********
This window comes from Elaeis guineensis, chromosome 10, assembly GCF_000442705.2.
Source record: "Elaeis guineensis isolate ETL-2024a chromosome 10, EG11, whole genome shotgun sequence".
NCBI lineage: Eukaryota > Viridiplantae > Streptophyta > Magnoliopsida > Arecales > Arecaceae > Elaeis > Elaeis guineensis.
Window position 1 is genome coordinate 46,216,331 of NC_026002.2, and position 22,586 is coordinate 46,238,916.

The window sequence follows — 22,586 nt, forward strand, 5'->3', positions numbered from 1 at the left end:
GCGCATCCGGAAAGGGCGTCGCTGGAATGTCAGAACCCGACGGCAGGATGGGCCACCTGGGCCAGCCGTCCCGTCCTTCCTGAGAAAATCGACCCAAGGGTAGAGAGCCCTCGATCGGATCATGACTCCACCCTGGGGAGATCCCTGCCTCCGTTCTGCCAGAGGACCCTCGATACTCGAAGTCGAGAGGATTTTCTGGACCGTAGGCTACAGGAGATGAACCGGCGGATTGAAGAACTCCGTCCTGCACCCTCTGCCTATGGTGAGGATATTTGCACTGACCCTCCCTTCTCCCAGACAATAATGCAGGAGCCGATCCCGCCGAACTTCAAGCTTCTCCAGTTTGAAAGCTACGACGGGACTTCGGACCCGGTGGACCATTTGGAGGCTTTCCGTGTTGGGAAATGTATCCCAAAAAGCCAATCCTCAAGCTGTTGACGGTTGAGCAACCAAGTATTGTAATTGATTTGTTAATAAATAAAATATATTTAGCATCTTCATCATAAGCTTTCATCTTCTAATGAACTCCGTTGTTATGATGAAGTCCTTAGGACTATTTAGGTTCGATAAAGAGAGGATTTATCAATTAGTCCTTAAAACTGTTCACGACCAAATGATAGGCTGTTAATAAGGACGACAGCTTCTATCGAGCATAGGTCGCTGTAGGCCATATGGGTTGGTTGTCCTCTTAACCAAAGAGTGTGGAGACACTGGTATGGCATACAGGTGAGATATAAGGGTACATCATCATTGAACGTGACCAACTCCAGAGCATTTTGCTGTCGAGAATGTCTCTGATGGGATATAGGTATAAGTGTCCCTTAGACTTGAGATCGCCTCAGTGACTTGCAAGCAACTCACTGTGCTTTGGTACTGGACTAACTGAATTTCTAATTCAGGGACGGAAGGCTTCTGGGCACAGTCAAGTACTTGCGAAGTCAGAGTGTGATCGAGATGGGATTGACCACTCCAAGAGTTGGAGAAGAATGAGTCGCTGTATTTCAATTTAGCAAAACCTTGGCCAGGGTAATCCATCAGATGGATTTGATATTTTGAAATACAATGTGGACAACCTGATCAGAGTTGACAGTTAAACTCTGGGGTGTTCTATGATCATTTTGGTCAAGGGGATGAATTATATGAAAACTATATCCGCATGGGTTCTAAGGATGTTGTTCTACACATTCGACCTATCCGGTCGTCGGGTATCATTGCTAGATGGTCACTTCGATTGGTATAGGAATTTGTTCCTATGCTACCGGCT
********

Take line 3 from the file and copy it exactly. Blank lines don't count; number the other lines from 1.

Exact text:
NCBI lineage: Eukaryota > Viridiplantae > Streptophyta > Magnoliopsida > Arecales > Arecaceae > Elaeis > Elaeis guineensis.